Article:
Rounding up the Strays: Mme Plantier and Friends

pierre de ronsard 9-12-2-4

Seen here: ‘Pierre de Ronsard’ or ‘Eden’

There are roses growing in our garden that were barely photographed last summer and as it turns out, ‘Madame Plantier’, the rose I promised to share next was one of them. My first thought, when I opened up the photo files this morning was, “Oh crumbs. Now what?” and then I realized this is a great opportunity to throw in other strays in the mix and talk about what went wrong for some of them. I don’t think a gardening blog should be all sunshine and lollipops. It’s misleading. Sometimes things go wrong, and I know for me, personally, when I read another gardener sharing these kinds of things it makes me feel better to know I’m not the only one. So, for starters, there’s ‘Pierre de Ronsard’ up top. This rose no longer grows in our garden and as much as I loved those gorgeous blossoms, I doubt I will be replacing. Why? Too much black spot and slow recovery. Too bad, too, because he’s a beauty.

Madame Plantier 1 Madame Plantier 2 Madame Plantier 3‘Madame Plantier’

On the flip side, there’s ‘Madame Plantier’ an Alba hybrid (Noisette/China) and gollyoskies this rose can SHINE! If you love ‘Madame Hardy’, and of course you do, than you will also love ‘Mme Plantier’. In fact, you might love her even more. Their blooms are remarkably similar, but in my humble opinion, ‘Madame Plantier’ has a more graceful shape than ‘Madame Hardy’ which can get a bit rowdy. She has also shown a bit more vigour in our garden, and has far fewer thorns than ‘Madame Hardy’. (Actually, her slender canes are almost completely thornless.) You can read more about her HERE.

Dr Van Fleet‘Dr. Van Fleet’

Sharing garden space with ‘Madame Plantier’ is ‘Dr. Van Fleet’ that Hybrid Wichuraina I first talked about HERE. This rose was the first to alert me to our midge problem, but sadly it took me a whole summer to figure out what the heck was going on because this was the only rose (that I saw) that was affected. ‘Dr. Van Fleet’s blooms have been sparing, at best, since then.

arcata pink globe making a comeback2arcata pink globe making a comeback5“Arcata Pink Globe”

Another rose with a similar shade of pink is “Arcata Pink Globe” which is one of the roses in our garden that I would do everything in my power to take with us when/if we move. I adore this Hybrid Setigera, and not just for sentimental reasons. Last winter, she suffered quite a bit of dieback. I wasn’t sure how she was going to recover, but she did, and even managed to bloom a little bit. This rose is one tough cookie! I hope that this spring I get a fine showing like I did back in 2012. And yes, “Arcata Pink Globe” is still in a container!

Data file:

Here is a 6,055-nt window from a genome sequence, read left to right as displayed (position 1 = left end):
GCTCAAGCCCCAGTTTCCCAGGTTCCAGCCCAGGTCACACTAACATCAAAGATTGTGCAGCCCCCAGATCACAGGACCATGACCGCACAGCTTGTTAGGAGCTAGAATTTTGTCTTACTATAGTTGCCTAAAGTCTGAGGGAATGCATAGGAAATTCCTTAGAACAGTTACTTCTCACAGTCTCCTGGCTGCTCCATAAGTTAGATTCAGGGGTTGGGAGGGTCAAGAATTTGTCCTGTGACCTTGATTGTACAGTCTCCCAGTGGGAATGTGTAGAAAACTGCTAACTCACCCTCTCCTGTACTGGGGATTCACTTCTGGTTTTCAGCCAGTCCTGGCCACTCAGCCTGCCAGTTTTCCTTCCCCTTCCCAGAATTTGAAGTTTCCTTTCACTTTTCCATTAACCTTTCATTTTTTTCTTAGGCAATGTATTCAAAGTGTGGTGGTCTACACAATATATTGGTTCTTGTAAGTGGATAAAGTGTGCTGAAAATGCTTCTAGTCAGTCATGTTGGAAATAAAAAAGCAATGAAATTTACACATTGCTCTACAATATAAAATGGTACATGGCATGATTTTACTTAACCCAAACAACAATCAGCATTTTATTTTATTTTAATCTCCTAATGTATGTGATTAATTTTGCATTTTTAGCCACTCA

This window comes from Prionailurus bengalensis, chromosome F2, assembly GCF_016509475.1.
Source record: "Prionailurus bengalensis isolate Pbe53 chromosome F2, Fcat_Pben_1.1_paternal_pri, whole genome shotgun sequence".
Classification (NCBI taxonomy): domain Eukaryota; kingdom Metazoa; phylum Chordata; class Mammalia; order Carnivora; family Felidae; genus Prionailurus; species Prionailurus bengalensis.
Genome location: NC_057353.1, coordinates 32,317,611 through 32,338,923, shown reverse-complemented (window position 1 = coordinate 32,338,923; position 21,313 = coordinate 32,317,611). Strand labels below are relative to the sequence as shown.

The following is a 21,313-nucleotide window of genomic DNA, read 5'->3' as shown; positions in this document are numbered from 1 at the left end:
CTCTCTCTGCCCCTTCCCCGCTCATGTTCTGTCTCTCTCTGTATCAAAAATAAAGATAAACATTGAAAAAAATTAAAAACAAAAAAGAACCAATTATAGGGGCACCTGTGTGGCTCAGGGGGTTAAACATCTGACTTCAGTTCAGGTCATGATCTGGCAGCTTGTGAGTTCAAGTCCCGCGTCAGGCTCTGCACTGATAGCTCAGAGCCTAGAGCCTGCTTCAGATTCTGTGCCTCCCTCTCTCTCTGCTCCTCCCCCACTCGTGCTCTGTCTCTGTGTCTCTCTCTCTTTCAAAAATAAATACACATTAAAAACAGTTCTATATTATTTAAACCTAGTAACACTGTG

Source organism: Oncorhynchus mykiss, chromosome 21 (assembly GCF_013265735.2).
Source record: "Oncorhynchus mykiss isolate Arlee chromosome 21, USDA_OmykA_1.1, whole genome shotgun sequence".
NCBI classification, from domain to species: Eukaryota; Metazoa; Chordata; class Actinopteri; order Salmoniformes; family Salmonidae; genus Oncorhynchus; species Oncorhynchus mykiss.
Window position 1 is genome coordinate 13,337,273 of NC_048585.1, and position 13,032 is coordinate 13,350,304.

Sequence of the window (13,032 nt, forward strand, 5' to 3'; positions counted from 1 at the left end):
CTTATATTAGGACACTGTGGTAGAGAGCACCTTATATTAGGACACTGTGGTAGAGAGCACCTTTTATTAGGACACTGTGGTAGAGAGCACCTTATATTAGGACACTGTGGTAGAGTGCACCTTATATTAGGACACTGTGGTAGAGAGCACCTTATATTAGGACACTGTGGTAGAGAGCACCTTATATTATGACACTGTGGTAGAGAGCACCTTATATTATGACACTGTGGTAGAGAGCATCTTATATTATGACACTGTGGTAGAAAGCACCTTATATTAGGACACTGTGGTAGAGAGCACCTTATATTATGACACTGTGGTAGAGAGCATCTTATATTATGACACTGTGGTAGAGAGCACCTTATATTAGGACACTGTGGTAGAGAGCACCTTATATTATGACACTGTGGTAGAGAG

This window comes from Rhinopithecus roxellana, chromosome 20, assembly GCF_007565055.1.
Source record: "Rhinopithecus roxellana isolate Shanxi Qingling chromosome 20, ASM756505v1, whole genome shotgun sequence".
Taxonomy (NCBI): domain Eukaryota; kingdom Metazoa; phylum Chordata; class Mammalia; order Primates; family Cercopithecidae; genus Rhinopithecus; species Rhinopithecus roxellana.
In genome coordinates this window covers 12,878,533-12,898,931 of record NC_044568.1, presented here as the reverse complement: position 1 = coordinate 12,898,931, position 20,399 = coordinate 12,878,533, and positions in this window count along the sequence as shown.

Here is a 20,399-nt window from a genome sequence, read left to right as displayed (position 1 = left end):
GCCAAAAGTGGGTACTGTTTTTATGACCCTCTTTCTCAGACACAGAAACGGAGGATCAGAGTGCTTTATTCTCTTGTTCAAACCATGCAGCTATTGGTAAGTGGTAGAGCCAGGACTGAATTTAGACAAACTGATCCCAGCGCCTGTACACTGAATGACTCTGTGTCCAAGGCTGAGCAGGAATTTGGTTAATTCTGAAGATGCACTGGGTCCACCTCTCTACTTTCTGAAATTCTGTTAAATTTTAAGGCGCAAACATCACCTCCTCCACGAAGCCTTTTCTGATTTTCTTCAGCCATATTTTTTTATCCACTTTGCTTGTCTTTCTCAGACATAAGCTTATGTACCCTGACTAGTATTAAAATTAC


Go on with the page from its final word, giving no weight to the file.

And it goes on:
georges vibert 9-12-1 georges vibert 9-12-2 georges vibert 9-12-3-2 georges vibert 9-12-3‘Georges Vibert’

Poor Georges. He got a booty kicking from that late April frost which killed off dozens of buds and then the subsequent blistering heat (darn this crazy climate!) was not helping the remaining flowers to look their best. We did see a handful or so, which I was very grateful for since I think ‘Georges Vibert’ is one of the prettiest Gallicas. Remember how handsome he looked in 2012? Georges is still in that great big container, but is suckering like crazy. I want to divide but have never done that before. If you have any tips for dividing Gallica roses, please share!

aimée vibert 9-12-3-1‘Aimée Vibert’

Speaking of Vibert…Here is ‘Aimée Vibert’ a Noisette rose bred by Vibert back in 1828. I have yet to get a decent photo of Aimée. She really is so much more charming in person. Since she blooms so late in the season (late July/early August) she awarded us with a wave of flowers when our other roses were not looking so great. However, I’m not sure she survived the cold winter we just had. She’s slow to get moving in the spring so I’ll give it a bit of time and see.